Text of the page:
The series of texts below are by Jefferson Koubis (MA Creative Writing, University of Brighton) commissioned as a response to the exhibition A Quiet Fire by Billie Zangewa.
A Quiet Fire
We have never been one person; since there was “I” there has been “we”. From birth you were prescribed an assortment of selves: “you”, daughter, sister, patient. As you grow you only collect more: mother, wife, student, coworker, stranger. You are Mother when you tip-toe across the floor, dodging legos with deft manoeuvres, picking up toys that have been left as obstacles from an afternoon of play. Your stilettos speak of a different self, the you you were ten minutes ago, the you you’ll be in five. When playtime is over and your boy is tucked into bed you become another as you slip that black dress on – not the Girl that ran and climbed trees – you are a Woman now, one that wears this for yourself and another that wears it for someone else. When Sunday comes you’re Sister and Mother in tandem, watching your boy play with your brother. It’s so seamless, to wear two faces – not masks, never masks – to be both at once; you don’t even know, don’t even realise it’s happening. Cells divide, rebirth is constant, old and new patchwork and sewn in are the people that make us. Don’t be afraid. Rejoice! For you are multitudinous and full of possibility.
You look at me. Perfectly poised, Apex predator. My shadow in the water gets wrapped up in tendrils, pulled apart, unspooled, until it becomes nothing at all.
When does this start, then?
You’re hunter, I’m game. Another for your collection, a notch in the wood. We can begin this domestic dance, old as time, any time. Chlorine fills my nostrils. Blood fills yours. We sit opposite each other in this tight-balance tightrope.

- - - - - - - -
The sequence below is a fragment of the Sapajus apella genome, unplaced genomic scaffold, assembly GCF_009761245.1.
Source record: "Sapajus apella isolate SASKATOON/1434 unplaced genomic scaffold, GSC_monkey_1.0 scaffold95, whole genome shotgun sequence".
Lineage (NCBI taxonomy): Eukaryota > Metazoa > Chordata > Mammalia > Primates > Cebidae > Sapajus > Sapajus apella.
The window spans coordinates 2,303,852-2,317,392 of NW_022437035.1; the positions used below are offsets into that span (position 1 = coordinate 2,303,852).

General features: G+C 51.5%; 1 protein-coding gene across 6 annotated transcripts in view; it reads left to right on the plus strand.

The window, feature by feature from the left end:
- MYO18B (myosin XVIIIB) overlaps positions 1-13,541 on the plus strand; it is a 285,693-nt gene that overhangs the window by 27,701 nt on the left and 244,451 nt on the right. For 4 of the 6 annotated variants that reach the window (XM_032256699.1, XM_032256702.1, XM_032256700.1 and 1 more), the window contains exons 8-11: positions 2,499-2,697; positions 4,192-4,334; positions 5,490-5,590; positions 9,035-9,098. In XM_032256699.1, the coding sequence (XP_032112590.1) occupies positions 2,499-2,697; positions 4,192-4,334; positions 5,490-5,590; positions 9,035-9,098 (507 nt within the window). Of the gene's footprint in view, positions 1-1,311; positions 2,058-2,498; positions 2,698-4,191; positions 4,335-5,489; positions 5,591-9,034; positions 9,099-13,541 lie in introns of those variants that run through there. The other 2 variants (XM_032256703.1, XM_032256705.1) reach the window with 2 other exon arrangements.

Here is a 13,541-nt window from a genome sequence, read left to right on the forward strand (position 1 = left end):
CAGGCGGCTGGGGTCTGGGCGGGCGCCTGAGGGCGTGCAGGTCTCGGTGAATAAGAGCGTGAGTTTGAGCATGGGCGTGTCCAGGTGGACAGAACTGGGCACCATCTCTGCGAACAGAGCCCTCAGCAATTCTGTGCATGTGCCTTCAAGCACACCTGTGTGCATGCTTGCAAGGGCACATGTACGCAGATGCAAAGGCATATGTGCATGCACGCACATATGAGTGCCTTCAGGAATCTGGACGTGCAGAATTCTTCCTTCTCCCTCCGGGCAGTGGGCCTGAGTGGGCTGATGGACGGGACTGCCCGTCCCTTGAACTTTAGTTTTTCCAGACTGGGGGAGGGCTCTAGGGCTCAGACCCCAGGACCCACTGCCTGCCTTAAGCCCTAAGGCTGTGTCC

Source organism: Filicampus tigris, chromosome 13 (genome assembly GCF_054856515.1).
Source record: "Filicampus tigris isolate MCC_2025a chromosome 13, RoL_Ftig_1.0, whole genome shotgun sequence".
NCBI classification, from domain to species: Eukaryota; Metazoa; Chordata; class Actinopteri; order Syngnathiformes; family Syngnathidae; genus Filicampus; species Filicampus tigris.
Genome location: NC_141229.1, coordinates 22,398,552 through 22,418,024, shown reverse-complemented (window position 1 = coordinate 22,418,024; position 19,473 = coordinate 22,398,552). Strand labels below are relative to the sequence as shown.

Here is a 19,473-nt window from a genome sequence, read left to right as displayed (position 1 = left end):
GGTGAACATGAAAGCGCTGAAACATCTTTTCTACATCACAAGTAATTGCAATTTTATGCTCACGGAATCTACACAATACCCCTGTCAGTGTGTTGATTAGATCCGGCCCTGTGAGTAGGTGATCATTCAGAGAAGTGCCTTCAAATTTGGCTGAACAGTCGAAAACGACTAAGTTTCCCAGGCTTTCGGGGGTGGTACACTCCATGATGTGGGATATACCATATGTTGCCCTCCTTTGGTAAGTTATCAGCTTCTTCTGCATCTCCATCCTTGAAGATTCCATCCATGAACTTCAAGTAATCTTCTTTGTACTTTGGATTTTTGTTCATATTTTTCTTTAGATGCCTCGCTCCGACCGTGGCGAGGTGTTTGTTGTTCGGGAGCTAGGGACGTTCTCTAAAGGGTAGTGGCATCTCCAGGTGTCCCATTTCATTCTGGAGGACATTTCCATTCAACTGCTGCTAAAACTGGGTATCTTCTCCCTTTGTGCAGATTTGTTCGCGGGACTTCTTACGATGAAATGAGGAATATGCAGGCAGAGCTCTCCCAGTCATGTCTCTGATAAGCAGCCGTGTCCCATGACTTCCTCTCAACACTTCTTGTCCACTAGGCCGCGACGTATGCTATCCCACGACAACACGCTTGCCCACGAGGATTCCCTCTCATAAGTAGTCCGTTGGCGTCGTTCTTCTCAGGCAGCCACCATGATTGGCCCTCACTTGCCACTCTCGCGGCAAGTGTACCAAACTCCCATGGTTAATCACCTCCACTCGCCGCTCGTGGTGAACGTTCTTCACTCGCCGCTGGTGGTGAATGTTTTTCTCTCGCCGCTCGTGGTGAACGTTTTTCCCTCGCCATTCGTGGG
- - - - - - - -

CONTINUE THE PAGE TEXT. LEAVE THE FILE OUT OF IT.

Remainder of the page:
Are you so sure of your role in this? Could it be our positions reversed?
Yes, that’s right.
I’m looking at you. Perfectly poised. Man is no hunter but an arrogant rung on the ladder and no, I am sorry to tell you, it is not at the top.
A moment of reprieve
It’s a Sunday afternoon. We go for a drive. The world glimmers along its edges as if made of delicate glass. We drive for hours, winding down the side-streets that fit at most a single car, and one much smaller than yours. We go past pockets of country hidden away in the bustling city. Branches watch overhead as we pass through, sprinkling light onto the hood. With one hand on the steering wheel, you point out the everyday landmarks on our journey and colour them, as you always do, with fantasy and falsehoods: magical lies my still-developing brain has no option but to accept. It’s a glimpse into another reality, the Sunday Drive, trademarked and patented and all from your own imagination.
I blink, bleary, in the back seat; the Sun, the returning stranger, coaxes my eyes shut with nothing but a single touch. My cheek against the window, I feel the soft vibrations of the engine across my skin. Colours dance behind my eyes, filtered branches darting in and out of view. Green. Red. Yellow. Red again. All bloom and fade into black. As we move, I fall into stillness. For a single blink spanning hours, I become nothing at all. Removed from the world, I fail to notice the car coming to a stop, or hear the click of the door as it opens. I feel nothing when you scoop me into your arms – an act of tenderness I’ll never see – and carry me to bed. But when I wake, I wake with a sense that I know what true love is.
Tendrils reach up to heaven
I raise my arms with them
The world shrinks above the ground
I could leap – jump – fly
Away from its insignificant colour
Adios, goodbye, I am done
See you later
But the ants’ silent choir
The chatter of lichens and moss
The cacophony of birdsong
Delivered by pigeons and parakeets
Talk between trees
Right down to the roots
And each mycelial tip
Is a reminder
All around me is a conversation
And I, still, in the centre
Cradled by bark
Am its beating heart